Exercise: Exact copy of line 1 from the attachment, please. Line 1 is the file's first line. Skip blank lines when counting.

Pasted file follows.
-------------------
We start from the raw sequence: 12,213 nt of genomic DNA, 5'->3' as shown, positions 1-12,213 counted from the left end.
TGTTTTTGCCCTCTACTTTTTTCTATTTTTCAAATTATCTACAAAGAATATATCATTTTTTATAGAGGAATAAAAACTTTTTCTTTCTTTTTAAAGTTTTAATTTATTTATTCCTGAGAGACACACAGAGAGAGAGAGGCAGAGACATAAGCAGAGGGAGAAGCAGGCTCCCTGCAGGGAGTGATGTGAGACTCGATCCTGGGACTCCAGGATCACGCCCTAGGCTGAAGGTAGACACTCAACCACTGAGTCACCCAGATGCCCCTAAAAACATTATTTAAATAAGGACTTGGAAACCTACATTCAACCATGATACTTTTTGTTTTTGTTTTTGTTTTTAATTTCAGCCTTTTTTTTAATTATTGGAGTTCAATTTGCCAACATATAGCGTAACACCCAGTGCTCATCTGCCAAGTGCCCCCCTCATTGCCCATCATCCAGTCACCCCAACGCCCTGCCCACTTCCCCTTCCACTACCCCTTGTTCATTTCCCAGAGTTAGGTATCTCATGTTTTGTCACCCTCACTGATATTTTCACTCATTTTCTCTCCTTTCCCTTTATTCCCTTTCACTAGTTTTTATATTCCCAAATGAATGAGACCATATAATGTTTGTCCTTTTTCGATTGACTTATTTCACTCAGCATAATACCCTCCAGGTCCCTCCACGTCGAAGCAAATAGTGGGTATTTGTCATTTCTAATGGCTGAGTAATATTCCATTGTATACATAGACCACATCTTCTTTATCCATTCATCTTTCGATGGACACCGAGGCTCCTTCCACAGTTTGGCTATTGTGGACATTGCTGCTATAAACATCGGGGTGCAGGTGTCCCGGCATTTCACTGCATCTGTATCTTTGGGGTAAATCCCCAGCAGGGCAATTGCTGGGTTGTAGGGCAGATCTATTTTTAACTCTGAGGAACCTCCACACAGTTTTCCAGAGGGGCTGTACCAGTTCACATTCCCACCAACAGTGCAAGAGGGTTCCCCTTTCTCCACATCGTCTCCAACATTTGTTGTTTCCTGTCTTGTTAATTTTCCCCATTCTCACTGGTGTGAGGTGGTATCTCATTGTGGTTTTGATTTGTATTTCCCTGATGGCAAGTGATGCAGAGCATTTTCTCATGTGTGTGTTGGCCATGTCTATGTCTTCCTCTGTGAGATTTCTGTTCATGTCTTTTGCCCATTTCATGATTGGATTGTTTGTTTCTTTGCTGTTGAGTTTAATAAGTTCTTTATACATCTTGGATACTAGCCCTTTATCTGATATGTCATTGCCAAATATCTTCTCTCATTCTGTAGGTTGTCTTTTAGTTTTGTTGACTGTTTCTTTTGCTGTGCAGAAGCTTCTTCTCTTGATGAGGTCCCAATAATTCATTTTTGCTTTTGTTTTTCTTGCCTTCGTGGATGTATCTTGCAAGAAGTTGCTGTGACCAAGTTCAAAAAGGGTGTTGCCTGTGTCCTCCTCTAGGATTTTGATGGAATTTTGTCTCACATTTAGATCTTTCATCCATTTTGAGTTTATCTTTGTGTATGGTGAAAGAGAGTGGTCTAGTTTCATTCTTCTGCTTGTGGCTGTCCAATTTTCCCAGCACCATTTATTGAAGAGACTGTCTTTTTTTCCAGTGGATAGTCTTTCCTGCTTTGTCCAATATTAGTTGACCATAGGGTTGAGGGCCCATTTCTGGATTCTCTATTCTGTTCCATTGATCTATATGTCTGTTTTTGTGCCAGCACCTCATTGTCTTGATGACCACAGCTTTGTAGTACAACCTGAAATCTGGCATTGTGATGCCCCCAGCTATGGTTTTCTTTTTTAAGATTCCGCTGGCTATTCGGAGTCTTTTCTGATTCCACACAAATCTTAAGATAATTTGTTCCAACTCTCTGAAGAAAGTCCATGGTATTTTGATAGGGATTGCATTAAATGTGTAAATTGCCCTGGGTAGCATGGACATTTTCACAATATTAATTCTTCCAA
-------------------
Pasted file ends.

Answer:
We start from the raw sequence: 12,213 nt of genomic DNA, 5'->3' as shown, positions 1-12,213 counted from the left end.